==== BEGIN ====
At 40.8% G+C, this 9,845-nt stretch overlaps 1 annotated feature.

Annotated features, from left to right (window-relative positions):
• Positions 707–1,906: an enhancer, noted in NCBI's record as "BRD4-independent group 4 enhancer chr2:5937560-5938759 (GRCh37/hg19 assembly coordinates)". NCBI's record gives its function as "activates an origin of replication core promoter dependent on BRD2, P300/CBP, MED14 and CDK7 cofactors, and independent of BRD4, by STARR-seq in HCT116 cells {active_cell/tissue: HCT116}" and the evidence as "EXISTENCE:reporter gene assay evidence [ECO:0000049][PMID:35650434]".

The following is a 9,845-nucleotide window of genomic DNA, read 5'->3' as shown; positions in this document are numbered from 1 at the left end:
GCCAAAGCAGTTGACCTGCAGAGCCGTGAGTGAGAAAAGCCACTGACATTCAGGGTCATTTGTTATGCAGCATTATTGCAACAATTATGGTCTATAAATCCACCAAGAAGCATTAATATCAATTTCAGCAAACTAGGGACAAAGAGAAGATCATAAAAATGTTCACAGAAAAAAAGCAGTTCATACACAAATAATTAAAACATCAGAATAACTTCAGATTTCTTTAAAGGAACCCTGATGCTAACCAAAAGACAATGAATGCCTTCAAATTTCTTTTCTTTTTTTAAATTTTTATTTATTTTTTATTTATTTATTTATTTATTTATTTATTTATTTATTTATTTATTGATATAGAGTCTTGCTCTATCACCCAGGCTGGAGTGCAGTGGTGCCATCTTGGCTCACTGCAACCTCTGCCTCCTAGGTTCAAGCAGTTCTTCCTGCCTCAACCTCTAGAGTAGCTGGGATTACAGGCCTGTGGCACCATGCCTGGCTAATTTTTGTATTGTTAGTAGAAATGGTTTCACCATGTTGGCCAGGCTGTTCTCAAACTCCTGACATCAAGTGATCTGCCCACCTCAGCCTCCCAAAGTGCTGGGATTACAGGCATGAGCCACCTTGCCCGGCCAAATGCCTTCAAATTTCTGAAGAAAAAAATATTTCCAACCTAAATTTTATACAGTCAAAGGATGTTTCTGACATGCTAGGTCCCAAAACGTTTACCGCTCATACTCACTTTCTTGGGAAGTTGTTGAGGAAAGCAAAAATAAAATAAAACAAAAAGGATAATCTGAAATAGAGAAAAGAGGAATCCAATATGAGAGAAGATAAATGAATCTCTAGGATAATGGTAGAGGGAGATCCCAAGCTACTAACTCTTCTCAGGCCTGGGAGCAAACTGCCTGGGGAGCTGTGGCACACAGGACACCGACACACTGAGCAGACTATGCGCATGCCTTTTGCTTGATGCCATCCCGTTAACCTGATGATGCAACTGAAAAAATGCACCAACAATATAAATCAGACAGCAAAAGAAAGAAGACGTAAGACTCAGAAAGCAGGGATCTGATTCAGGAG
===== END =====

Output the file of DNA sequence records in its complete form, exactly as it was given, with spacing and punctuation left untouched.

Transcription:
At 40.8% G+C, this 9,845-nt stretch overlaps 1 annotated feature.

Annotated features, from left to right (window-relative positions):
• Positions 707–1,906: an enhancer, noted in NCBI's record as "BRD4-independent group 4 enhancer chr2:5937560-5938759 (GRCh37/hg19 assembly coordinates)". NCBI's record gives its function as "activates an origin of replication core promoter dependent on BRD2, P300/CBP, MED14 and CDK7 cofactors, and independent of BRD4, by STARR-seq in HCT116 cells {active_cell/tissue: HCT116}" and the evidence as "EXISTENCE:reporter gene assay evidence [ECO:0000049][PMID:35650434]".

The following is a 9,845-nucleotide window of genomic DNA, read 5'->3' as shown; positions in this document are numbered from 1 at the left end:
GCCAAAGCAGTTGACCTGCAGAGCCGTGAGTGAGAAAAGCCACTGACATTCAGGGTCATTTGTTATGCAGCATTATTGCAACAATTATGGTCTATAAATCCACCAAGAAGCATTAATATCAATTTCAGCAAACTAGGGACAAAGAGAAGATCATAAAAATGTTCACAGAAAAAAAGCAGTTCATACACAAATAATTAAAACATCAGAATAACTTCAGATTTCTTTAAAGGAACCCTGATGCTAACCAAAAGACAATGAATGCCTTCAAATTTCTTTTCTTTTTTTAAATTTTTATTTATTTTTTATTTATTTATTTATTTATTTATTTATTTATTTATTTATTTATTGATATAGAGTCTTGCTCTATCACCCAGGCTGGAGTGCAGTGGTGCCATCTTGGCTCACTGCAACCTCTGCCTCCTAGGTTCAAGCAGTTCTTCCTGCCTCAACCTCTAGAGTAGCTGGGATTACAGGCCTGTGGCACCATGCCTGGCTAATTTTTGTATTGTTAGTAGAAATGGTTTCACCATGTTGGCCAGGCTGTTCTCAAACTCCTGACATCAAGTGATCTGCCCACCTCAGCCTCCCAAAGTGCTGGGATTACAGGCATGAGCCACCTTGCCCGGCCAAATGCCTTCAAATTTCTGAAGAAAAAAATATTTCCAACCTAAATTTTATACAGTCAAAGGATGTTTCTGACATGCTAGGTCCCAAAACGTTTACCGCTCATACTCACTTTCTTGGGAAGTTGTTGAGGAAAGCAAAAATAAAATAAAACAAAAAGGATAATCTGAAATAGAGAAAAGAGGAATCCAATATGAGAGAAGATAAATGAATCTCTAGGATAATGGTAGAGGGAGATCCCAAGCTACTAACTCTTCTCAGGCCTGGGAGCAAACTGCCTGGGGAGCTGTGGCACACAGGACACCGACACACTGAGCAGACTATGCGCATGCCTTTTGCTTGATGCCATCCCGTTAACCTGATGATGCAACTGAAAAAATGCACCAACAATATAAATCAGACAGCAAAAGAAAGAAGACGTAAGACTCAGAAAGCAGGGATCTGATTCAGGAG